A Good Name is better than Good Oil – Ecclesiastes 7:1
During the holiday of Hanukkah, much of the ritual surrounds oil. The menorah, which is the prototype for the Hanukkiah was lit in the Temple with oil. Olives were the main source of oil and are one of the seven species mentioned in the Bible as being indigenous in the Land of Israel. Many today are careful to light their Hanukkiah with olive oil and not with regular paraffin candles. Many of the traditional foods also are fried, signifying the important of this substance.
Exactly which foods should be fried remains a dispute surrounding cultural norms and traditions. In Israel, we eat fried doughnuts, sufganiyot. Much of the Western world, however, associates fried potato pancakes, latkes, with the holiday. Where did this tradition come from? Potatoes are, of course, a New World food not showing up on tables in Europe until the 16th century. Three hundred years prior, during the 13th/14th century, there was a tradition started by Rabbi Kalonymus ben Kalonymus of eating fried patties of something else.
The name “Kalonymus” does not seem to be a Hebrew name or one that would nominally be associated with leaders of the Jewish people. The tradition of giving names from the surrounding culture was quite prevalent even in ancient times. Judah son of Mattityahu Hashmonai is better known by his Greek name, Maccabeus. In the book of Maccabees when introducing Judah and his brothers, they are each mentioned along with their Greek name similar to many Jews today having a Hebrew name and an English name. Many parents give their children Hebrew and English names which are connected – starting with the same letter or having the same meaning. Kolonymus is of Late Greek origin and translates to Shem Tov (Good Name).
Rabbi Kalonymus ben Kalonymus came from a long line of scholars and leaders of the Jewish community in Europe and both he and his father carried the title, “Nasi” (prince). He was born in Provence, France in 1286. Best known for his translations from Arabic to Hebrew, he traveled throughout Europe, spending time in Avignon, Catalonia, and Rome. But his most popular legacy is not connected to his academic prowess, but rather to eating fried patties on Hanukkah.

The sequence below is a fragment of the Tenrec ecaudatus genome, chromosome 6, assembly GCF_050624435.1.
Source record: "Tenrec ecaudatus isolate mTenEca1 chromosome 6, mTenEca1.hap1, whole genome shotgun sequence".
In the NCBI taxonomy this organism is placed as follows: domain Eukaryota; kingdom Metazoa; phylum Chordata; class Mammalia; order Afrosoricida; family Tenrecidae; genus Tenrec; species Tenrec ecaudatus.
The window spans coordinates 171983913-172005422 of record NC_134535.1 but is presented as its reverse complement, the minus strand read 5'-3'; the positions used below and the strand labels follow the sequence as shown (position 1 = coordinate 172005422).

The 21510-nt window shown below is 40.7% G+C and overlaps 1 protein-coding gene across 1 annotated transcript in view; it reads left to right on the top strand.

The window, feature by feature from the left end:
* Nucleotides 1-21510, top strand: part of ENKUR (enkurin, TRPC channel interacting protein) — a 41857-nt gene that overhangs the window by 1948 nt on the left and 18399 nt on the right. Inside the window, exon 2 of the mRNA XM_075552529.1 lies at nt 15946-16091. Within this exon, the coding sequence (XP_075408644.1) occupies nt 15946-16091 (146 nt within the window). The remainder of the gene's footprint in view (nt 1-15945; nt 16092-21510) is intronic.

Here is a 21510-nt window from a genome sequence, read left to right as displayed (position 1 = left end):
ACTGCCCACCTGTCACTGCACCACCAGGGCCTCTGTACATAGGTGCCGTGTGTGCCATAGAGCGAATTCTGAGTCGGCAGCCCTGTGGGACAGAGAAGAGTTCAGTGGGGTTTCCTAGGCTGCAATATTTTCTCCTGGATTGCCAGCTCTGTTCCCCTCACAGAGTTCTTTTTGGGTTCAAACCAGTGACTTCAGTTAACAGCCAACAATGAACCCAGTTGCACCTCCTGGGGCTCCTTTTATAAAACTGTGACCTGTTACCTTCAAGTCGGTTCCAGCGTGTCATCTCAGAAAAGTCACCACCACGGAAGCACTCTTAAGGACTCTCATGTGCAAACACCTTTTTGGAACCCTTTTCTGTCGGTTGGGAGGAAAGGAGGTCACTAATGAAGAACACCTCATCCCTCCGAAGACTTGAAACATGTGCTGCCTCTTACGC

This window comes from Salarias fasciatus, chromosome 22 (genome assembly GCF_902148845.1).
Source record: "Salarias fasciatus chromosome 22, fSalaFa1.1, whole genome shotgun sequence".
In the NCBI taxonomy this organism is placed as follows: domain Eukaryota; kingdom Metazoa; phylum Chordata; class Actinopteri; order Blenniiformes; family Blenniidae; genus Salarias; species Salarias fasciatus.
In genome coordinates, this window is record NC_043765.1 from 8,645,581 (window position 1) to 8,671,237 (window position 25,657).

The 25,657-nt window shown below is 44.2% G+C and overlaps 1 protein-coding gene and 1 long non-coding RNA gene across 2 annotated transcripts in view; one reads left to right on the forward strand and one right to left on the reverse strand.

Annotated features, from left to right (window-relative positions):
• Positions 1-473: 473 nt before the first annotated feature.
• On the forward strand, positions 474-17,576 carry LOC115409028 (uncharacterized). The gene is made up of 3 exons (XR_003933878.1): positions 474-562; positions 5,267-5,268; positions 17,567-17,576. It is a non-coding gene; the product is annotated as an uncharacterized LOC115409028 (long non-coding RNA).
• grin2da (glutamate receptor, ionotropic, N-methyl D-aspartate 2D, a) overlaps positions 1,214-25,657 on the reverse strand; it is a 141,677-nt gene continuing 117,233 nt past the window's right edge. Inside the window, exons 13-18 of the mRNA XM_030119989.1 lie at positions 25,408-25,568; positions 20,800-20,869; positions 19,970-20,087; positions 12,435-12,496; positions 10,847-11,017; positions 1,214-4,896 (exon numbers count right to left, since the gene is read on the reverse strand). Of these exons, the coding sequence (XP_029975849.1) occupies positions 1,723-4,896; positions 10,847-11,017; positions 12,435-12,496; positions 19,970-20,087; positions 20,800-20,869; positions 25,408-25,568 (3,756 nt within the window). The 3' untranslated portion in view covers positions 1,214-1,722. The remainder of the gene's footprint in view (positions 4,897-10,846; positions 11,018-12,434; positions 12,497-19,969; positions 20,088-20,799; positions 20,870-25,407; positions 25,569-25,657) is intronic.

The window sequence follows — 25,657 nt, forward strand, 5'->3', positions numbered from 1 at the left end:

The Hanukkah story has many motifs, but one of them is how an unlikely, seemingly weak party can overwhelm a superior force. Another account from the Bible of this same theme is the story of Yael and Sisera (Judges 4:17ff). After Sisera’s defeat at Mt. Tavor, he escapes and seeks refuge in the tent of a woman, Yael. She lures him to sleep by giving him warm milk and the promise of protection. While he sleeps, she kills him, driving the tent stake through his skull. The general who survived the onslaught of an army and escapes, is finally finished off by a woman in a tent who knows the power of warm milk.
As a nod to Yael and her warm milk, Rabbi Kolonymus ben Kolonymus ate fried ricotta cheese pancakes. Fried, to remember the menorah in the Temple which was lit on the re-dedication after the defilement by the Greeks, and made with dairy products to recall Yael’s unexpected victory over Sisera. The morphing of this tradition into latkes, potato pancakes, was only developed among Ashkenazi, western European, Jews in the 19th century when potatoes became a staple crop then.
Thus, the good oil of fried latkes came out of the good name of Kolonymus ben Kolonymus.
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